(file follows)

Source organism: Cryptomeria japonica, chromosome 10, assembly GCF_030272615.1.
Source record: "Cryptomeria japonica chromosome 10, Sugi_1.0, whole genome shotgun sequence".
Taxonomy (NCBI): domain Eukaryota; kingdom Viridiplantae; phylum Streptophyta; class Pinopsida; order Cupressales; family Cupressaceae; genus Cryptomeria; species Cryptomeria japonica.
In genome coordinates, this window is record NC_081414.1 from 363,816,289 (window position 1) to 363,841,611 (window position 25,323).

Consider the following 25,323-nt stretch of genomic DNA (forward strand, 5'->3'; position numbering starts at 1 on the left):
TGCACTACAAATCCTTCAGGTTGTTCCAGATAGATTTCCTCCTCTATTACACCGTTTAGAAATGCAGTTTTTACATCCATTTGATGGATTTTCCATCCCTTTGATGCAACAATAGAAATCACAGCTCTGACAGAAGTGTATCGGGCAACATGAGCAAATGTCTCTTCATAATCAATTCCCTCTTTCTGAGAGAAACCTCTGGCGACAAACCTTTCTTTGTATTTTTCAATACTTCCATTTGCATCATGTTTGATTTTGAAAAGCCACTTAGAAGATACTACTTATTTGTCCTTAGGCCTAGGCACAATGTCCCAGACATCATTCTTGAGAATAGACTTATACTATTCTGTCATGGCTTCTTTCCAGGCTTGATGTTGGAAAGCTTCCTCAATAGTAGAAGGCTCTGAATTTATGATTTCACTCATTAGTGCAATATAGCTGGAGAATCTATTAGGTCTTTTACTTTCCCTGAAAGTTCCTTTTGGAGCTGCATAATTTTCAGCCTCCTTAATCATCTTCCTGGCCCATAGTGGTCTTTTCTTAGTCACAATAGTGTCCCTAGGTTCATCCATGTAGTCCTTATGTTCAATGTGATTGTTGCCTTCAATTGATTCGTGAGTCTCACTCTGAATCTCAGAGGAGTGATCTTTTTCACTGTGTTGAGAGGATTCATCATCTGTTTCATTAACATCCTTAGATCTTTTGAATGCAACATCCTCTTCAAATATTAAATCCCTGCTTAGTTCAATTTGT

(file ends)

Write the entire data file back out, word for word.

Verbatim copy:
Source organism: Cryptomeria japonica, chromosome 10, assembly GCF_030272615.1.
Source record: "Cryptomeria japonica chromosome 10, Sugi_1.0, whole genome shotgun sequence".
Taxonomy (NCBI): domain Eukaryota; kingdom Viridiplantae; phylum Streptophyta; class Pinopsida; order Cupressales; family Cupressaceae; genus Cryptomeria; species Cryptomeria japonica.
In genome coordinates, this window is record NC_081414.1 from 363,816,289 (window position 1) to 363,841,611 (window position 25,323).

Consider the following 25,323-nt stretch of genomic DNA (forward strand, 5'->3'; position numbering starts at 1 on the left):
TGCACTACAAATCCTTCAGGTTGTTCCAGATAGATTTCCTCCTCTATTACACCGTTTAGAAATGCAGTTTTTACATCCATTTGATGGATTTTCCATCCCTTTGATGCAACAATAGAAATCACAGCTCTGACAGAAGTGTATCGGGCAACATGAGCAAATGTCTCTTCATAATCAATTCCCTCTTTCTGAGAGAAACCTCTGGCGACAAACCTTTCTTTGTATTTTTCAATACTTCCATTTGCATCATGTTTGATTTTGAAAAGCCACTTAGAAGATACTACTTATTTGTCCTTAGGCCTAGGCACAATGTCCCAGACATCATTCTTGAGAATAGACTTATACTATTCTGTCATGGCTTCTTTCCAGGCTTGATGTTGGAAAGCTTCCTCAATAGTAGAAGGCTCTGAATTTATGATTTCACTCATTAGTGCAATATAGCTGGAGAATCTATTAGGTCTTTTACTTTCCCTGAAAGTTCCTTTTGGAGCTGCATAATTTTCAGCCTCCTTAATCATCTTCCTGGCCCATAGTGGTCTTTTCTTAGTCACAATAGTGTCCCTAGGTTCATCCATGTAGTCCTTATGTTCAATGTGATTGTTGCCTTCAATTGATTCGTGAGTCTCACTCTGAATCTCAGAGGAGTGATCTTTTTCACTGTGTTGAGAGGATTCATCATCTGTTTCATTAACATCCTTAGATCTTTTGAATGCAACATCCTCTTCAAATATTAAATCCCTGCTTAGTTCAATTTGT